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What Are the Different Types of Herbs for IBS?

By Meshell Powell
Updated May 17, 2024
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There are several herbs which are commonly used to treat intestinal disorders such as irritable bowel syndrome (IBS). Some of the most popular include peppermint oil, amalaki, and chamomile. Ginger root, psyllium, and aloe vera are also frequently used. Berry leaves and evening primrose oil may also benefit some people with this disorder. Due to the possibility of negative side effects or medication interactions, a doctor should be consulted with any questions or concerns about the potential benefits and risks of using herbs for IBS.

Peppermint oil is among the most widely used herbs for IBS and is typically more accepted by the medical community at large than other herbal supplements. This herb is primarily used to treat abdominal pain and cramping due to intestinal spasms. Headache, heartburn, and nausea are possible side effects of peppermint oil. Those who have medical conditions such as diabetes or gastroesophageal reflux disease (GERD) may not be able to safely use this supplement.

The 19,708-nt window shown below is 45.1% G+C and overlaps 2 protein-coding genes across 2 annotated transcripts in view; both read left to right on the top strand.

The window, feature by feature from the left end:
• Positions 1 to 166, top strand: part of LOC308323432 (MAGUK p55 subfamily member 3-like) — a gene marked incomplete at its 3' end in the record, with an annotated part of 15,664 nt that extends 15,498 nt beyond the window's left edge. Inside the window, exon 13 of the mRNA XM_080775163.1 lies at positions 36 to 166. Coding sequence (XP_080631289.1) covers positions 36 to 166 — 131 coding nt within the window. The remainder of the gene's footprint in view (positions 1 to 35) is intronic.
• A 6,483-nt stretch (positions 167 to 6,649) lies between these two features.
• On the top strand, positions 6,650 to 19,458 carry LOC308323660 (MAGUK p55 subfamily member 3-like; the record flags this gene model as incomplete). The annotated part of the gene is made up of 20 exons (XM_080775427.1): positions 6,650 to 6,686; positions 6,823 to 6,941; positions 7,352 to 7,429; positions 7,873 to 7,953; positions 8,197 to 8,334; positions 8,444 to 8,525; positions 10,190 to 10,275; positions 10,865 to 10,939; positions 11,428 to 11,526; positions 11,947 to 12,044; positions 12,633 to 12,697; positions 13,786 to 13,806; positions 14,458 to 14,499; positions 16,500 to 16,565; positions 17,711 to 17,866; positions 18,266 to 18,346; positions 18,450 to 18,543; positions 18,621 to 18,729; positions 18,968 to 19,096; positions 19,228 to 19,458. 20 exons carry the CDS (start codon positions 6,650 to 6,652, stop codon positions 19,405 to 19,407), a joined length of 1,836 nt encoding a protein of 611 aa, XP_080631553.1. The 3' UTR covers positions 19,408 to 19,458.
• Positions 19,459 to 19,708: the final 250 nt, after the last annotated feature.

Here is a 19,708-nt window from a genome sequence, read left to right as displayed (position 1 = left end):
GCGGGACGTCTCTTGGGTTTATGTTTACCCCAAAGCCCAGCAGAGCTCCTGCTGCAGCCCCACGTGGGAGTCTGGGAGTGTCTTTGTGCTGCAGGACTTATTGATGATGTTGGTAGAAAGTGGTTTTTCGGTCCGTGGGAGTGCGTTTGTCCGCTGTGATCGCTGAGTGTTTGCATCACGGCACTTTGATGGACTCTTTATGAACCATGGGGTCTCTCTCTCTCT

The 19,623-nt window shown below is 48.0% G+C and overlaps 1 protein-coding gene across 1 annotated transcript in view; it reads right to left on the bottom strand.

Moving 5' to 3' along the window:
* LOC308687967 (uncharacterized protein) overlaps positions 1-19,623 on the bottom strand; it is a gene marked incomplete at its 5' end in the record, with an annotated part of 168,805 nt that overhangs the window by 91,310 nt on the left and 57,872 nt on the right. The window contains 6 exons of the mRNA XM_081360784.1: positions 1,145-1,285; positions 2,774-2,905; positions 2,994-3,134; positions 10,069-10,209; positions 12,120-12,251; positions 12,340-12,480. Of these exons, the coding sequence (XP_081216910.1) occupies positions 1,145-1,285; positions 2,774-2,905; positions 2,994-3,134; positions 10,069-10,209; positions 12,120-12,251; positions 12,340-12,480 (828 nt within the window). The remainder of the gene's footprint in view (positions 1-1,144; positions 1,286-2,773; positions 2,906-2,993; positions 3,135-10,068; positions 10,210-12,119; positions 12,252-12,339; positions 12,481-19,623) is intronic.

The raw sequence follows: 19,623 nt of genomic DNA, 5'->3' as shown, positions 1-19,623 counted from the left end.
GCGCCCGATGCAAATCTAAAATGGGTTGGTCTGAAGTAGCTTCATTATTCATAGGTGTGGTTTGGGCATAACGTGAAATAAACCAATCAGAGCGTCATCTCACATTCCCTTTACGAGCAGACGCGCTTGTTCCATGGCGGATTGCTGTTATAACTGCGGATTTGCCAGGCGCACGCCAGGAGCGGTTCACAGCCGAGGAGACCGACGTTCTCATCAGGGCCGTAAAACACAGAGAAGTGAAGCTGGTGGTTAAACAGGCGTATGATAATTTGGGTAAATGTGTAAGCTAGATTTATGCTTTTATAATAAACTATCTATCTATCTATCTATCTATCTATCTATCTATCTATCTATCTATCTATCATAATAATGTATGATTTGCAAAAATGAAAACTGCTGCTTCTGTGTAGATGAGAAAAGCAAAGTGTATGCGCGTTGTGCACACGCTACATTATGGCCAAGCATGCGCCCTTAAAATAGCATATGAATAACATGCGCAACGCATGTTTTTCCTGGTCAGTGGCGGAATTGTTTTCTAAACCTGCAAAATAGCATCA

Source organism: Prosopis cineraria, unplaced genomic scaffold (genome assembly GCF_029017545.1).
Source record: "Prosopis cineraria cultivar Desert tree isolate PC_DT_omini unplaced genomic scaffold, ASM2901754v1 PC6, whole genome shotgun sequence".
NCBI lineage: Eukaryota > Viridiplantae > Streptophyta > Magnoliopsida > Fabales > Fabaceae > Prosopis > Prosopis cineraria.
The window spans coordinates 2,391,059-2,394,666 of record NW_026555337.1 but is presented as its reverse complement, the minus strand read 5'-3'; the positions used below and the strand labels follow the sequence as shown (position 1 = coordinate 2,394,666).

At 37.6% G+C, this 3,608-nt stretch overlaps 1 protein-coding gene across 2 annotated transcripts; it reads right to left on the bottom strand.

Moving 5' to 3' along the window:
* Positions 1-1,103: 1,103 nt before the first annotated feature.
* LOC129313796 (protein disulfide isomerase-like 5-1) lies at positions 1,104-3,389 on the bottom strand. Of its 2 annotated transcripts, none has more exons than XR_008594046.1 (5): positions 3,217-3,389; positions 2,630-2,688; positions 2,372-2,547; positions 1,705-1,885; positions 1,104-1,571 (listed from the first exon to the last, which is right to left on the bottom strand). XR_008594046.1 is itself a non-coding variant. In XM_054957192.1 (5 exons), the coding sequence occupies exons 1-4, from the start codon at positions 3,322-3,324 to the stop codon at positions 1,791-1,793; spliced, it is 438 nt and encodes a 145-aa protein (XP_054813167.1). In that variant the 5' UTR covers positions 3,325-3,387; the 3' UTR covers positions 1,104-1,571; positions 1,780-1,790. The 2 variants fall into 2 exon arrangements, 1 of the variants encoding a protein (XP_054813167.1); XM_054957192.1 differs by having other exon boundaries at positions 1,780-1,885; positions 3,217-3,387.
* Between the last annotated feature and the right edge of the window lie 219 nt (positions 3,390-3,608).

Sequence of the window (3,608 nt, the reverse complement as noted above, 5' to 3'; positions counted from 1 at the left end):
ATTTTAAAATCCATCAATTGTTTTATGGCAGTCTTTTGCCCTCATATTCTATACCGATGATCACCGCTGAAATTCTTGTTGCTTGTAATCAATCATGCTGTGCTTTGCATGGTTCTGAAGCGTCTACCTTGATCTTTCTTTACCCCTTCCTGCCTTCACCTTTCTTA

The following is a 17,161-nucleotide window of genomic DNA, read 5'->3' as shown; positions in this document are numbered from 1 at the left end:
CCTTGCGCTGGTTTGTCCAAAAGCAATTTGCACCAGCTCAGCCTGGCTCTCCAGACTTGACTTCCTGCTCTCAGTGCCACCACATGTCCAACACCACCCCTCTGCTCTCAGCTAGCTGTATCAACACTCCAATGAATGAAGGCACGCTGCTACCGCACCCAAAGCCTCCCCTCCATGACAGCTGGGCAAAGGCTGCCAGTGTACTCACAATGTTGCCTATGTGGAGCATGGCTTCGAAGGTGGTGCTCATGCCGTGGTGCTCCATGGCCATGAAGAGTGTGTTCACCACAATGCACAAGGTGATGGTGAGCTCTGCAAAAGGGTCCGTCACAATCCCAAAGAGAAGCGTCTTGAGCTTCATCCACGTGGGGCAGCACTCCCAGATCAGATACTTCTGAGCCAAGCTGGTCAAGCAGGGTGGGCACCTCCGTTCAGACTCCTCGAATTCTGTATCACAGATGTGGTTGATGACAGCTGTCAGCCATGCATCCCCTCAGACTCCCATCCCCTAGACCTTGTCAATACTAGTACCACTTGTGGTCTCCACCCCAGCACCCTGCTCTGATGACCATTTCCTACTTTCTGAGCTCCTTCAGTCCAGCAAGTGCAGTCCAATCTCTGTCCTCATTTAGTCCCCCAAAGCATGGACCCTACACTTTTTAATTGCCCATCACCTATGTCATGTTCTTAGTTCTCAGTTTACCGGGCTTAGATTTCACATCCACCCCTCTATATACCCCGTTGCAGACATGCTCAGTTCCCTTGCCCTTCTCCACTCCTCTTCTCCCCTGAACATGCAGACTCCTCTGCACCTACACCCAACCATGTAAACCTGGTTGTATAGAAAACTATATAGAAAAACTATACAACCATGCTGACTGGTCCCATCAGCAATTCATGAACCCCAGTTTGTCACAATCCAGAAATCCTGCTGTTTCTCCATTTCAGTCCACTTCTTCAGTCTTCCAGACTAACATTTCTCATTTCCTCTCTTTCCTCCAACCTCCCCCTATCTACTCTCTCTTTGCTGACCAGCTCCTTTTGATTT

Chamomile and amalaki are among the herbs for IBS that are frequently recommended by medical professionals who specialize in natural treatment options. The natural anti-inflammatory and antispasmodic properties of chamomile make it a logical choice for those with intestinal disorders, although it can cause allergic reactions in those who suffer from hayfever or ragweed allergies. Amalaki is a fruit that is traditionally used to treat a variety of digestive disturbances and may be beneficial as a laxative when constipation occurs due to irritable bowel syndrome.

Ginger root and psyllium may be helpful herbs for IBS in many situations. Used for centuries to treat nausea, ginger root is also believed to reduce the pain and inflammation caused by irritable bowel syndrome. Psyllium can help regulate intestinal function, although it should be added to the diet gradually in order to prevent side effects such as gas and bloating. Aloe vera is believed by some to successfully treat IBS symptoms, although medical studies have been inconclusive.

Herbal teas made from leaves of berry plants, such as strawberry or blackberry, may be helpful in reducing the frequency and severity of intestinal spasms caused by IBS. Women who experience a worsening of symptoms during menstruation may benefit from the use of evening primrose oil. Some over-the-counter and prescription medications may not work properly when combined with herbal supplements, so it is always important to consult a medical professional before using herbs for IBS.

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